Statins are drugs that can significantly reduce
(LDL) or "bad" cholesterol levels by blocking an enzyme used by the liver to make cholesterol, a waxy substance.
Slowed cholesterol manufacturing also causes the liver to make more LDL receptors, which decreases the amount of LDL in the blood. In addition, statins help to lower
triglycerides, or blood fats, and can elevate
high-density lipoprotein (HDL) or "good" cholesterol.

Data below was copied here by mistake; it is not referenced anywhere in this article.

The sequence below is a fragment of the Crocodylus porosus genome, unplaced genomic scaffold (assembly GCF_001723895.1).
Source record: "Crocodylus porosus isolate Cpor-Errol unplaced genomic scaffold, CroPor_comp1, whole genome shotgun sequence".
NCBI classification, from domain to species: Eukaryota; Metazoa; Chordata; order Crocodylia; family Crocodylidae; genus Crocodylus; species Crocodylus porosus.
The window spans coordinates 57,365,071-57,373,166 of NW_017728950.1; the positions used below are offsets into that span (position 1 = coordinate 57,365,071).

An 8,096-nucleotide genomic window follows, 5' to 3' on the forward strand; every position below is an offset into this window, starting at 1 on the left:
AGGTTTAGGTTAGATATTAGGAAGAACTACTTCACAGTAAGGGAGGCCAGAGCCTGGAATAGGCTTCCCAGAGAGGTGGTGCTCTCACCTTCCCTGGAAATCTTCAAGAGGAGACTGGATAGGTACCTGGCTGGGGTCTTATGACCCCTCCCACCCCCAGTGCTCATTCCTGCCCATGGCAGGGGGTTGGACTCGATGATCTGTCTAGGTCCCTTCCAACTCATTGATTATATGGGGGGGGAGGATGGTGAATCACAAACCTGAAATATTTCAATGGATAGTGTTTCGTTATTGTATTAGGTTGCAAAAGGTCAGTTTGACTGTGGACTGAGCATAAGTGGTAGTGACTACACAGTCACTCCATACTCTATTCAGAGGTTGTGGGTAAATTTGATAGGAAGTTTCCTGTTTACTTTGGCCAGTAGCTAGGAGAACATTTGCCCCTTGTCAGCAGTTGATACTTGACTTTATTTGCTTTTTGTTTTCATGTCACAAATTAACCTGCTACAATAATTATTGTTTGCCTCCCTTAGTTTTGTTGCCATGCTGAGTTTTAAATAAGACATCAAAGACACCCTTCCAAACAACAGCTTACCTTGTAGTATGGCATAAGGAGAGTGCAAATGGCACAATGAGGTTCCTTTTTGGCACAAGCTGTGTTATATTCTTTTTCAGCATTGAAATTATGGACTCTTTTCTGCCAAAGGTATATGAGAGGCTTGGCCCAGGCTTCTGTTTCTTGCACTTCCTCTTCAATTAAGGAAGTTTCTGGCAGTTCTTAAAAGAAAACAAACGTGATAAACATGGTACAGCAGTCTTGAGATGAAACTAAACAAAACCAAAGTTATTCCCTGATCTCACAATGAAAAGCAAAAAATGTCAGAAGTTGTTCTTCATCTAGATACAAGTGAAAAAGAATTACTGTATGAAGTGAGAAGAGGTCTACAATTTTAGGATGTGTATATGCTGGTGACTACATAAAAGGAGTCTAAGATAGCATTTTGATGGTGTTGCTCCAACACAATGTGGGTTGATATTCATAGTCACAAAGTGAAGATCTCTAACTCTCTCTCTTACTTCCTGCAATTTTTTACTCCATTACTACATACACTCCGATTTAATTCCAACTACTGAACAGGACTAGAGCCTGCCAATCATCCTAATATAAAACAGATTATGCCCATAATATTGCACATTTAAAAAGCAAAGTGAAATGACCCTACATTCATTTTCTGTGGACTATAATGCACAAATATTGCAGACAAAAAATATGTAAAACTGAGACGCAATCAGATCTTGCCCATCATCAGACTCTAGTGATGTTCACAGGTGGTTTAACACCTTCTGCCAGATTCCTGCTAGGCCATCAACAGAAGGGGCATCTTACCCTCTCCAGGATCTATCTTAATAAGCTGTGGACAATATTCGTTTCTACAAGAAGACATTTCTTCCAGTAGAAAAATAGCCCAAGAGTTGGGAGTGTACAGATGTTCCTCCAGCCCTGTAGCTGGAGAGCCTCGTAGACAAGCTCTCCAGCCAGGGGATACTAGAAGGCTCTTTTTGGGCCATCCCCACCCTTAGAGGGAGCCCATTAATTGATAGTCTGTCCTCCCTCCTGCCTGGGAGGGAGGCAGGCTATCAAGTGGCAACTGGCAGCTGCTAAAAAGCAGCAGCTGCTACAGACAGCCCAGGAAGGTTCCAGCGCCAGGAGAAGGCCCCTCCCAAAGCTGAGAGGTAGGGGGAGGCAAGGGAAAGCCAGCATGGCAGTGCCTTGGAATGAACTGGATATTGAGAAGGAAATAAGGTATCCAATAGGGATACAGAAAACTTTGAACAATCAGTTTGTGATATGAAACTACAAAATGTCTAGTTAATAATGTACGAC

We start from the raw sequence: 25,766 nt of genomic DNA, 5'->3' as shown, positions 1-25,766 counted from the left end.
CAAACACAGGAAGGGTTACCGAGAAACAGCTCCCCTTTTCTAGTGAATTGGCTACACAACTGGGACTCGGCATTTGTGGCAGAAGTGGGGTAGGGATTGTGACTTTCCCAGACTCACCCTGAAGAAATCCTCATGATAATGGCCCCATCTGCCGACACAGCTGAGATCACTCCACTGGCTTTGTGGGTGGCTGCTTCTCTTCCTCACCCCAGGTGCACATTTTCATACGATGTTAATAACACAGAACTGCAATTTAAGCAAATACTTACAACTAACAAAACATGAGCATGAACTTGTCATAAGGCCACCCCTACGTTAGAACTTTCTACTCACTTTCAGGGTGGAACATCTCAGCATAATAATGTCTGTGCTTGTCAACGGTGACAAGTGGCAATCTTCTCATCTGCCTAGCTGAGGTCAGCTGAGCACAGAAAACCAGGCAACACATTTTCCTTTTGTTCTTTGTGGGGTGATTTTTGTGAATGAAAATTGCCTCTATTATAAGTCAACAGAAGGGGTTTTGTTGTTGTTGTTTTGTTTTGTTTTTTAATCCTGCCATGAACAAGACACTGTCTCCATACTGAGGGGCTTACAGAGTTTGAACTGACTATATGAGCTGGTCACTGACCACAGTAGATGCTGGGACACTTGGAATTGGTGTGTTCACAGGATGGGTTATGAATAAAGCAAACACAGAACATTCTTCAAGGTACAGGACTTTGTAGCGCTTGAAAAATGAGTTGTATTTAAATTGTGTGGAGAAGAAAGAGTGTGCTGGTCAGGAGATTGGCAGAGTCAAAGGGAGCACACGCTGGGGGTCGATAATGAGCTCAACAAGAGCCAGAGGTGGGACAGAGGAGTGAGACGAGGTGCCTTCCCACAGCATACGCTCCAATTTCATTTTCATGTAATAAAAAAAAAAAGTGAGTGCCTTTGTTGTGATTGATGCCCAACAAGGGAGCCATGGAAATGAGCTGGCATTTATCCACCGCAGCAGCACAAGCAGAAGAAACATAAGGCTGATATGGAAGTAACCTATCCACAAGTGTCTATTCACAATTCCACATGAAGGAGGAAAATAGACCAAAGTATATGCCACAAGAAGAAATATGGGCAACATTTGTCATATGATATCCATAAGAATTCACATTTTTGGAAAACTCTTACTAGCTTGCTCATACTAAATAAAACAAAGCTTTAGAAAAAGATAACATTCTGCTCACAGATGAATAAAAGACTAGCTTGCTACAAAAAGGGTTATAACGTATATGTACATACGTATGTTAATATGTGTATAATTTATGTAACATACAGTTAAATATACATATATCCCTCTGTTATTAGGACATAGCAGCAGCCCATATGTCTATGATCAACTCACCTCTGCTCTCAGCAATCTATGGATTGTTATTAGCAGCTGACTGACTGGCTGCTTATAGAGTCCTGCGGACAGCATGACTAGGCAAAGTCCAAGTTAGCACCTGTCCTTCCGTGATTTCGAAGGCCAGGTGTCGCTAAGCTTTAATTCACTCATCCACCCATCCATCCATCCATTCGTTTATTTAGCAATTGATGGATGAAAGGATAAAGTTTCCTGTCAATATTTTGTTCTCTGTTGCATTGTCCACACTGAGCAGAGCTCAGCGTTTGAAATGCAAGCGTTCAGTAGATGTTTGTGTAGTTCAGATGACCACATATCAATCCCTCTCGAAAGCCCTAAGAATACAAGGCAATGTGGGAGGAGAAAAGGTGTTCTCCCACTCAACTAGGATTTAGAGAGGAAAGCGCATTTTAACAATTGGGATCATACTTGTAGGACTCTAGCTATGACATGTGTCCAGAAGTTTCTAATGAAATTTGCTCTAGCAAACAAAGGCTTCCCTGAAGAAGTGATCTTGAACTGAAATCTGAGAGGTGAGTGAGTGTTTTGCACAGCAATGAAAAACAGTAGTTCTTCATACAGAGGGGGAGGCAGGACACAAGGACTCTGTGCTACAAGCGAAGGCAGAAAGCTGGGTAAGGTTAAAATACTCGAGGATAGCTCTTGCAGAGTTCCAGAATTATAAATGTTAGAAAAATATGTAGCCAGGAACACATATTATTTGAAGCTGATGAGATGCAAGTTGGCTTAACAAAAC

Most side effects are mild and may include stomach upset. More serious side effects, such as liver damage, muscle tenderness or the breakdown of muscle fibers, are rare.
Also known As: HMG-CoA reductase inhibitors
LifeWire, a part of The New York Times Company, provides original and syndicated online lifestyle content. Nancy Larson is a St. Louis-based freelance writer whose work has appeared in dozens of local and national print and online publications including CNN.com, The Weather Channel, Health magazine and The Advocate.